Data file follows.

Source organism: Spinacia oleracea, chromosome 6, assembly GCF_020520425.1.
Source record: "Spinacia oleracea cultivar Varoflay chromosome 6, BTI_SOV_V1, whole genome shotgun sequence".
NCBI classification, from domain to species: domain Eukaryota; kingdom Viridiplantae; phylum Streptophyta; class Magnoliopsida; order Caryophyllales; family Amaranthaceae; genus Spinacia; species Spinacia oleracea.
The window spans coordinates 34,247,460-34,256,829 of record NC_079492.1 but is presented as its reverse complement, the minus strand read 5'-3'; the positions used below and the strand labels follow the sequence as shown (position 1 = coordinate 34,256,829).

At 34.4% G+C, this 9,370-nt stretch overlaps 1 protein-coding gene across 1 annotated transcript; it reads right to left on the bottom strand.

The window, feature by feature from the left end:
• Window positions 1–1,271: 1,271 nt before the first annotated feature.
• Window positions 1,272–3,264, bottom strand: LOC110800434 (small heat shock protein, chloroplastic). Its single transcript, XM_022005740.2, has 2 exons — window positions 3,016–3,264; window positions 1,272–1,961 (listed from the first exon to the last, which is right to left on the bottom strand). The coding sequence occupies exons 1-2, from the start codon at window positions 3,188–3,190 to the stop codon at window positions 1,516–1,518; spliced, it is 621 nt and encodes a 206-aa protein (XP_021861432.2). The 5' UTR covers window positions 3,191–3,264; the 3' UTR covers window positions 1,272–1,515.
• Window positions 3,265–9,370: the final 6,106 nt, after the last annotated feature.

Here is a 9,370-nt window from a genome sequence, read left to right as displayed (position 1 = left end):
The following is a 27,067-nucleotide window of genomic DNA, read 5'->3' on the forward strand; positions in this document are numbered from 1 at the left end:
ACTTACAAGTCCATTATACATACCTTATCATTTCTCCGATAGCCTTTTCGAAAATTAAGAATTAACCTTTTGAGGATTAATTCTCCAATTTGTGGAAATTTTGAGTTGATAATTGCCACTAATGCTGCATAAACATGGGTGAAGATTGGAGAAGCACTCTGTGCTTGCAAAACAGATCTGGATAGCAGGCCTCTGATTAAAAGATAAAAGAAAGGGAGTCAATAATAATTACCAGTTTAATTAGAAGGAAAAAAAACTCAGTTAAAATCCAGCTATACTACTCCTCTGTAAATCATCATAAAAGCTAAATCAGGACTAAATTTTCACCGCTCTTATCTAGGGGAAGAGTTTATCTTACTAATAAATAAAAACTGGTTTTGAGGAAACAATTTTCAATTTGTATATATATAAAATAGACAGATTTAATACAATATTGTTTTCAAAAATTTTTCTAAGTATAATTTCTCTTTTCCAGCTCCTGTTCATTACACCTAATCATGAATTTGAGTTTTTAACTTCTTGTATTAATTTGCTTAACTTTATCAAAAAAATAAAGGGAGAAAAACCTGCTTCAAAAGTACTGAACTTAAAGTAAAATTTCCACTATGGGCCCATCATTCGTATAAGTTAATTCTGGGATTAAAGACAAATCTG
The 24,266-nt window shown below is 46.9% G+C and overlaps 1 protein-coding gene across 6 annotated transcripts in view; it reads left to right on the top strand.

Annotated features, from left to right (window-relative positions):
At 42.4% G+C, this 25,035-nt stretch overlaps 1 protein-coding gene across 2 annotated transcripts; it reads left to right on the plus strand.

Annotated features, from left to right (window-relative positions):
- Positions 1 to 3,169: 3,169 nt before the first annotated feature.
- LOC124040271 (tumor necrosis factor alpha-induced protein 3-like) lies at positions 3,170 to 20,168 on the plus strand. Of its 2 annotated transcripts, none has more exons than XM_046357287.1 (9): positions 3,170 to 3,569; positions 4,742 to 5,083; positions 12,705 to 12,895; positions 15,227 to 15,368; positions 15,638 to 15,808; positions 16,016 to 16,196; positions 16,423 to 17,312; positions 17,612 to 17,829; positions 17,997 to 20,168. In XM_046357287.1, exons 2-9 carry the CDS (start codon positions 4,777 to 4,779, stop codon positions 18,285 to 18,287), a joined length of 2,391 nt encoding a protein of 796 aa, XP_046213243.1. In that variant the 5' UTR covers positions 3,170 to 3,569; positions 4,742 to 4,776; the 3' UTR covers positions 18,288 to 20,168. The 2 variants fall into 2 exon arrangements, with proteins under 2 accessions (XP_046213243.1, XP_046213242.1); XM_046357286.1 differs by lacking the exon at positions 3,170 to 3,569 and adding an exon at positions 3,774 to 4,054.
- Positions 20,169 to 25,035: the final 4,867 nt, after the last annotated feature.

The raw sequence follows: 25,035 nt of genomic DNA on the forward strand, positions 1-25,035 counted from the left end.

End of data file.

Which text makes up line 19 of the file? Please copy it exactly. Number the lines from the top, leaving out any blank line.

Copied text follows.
- Positions 20,169 to 25,035: the final 4,867 nt, after the last annotated feature.